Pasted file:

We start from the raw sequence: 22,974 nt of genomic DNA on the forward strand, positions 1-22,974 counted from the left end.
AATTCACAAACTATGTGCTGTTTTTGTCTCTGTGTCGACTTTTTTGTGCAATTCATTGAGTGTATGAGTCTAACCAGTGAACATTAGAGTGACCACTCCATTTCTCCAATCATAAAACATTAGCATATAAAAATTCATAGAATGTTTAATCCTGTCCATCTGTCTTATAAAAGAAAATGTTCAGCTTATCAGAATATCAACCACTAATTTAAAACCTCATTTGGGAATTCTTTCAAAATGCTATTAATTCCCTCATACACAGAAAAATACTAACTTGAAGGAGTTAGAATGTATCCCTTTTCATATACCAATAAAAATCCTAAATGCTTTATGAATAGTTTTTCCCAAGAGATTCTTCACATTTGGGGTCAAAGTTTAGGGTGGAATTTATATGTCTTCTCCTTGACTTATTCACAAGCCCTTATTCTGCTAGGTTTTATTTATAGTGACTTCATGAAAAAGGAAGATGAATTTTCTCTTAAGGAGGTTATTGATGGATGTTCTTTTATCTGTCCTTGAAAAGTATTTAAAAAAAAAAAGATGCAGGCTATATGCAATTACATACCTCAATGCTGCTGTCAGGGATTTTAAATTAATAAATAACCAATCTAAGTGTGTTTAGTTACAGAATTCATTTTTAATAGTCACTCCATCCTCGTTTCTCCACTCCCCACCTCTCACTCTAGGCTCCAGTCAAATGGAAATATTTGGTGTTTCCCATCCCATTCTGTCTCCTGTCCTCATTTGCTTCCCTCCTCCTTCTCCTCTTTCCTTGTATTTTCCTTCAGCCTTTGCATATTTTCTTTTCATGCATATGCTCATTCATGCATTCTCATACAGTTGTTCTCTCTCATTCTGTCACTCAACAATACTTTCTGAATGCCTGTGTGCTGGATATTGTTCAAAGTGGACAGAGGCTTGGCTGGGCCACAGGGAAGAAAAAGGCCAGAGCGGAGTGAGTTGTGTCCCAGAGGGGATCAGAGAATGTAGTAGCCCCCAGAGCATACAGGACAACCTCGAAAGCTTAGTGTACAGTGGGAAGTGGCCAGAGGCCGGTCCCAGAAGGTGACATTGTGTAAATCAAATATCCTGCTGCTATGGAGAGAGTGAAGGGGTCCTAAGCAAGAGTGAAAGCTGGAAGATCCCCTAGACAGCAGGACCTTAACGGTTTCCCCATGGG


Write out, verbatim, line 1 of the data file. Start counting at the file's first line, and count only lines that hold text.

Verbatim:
We start from the raw sequence: 22,974 nt of genomic DNA on the forward strand, positions 1-22,974 counted from the left end.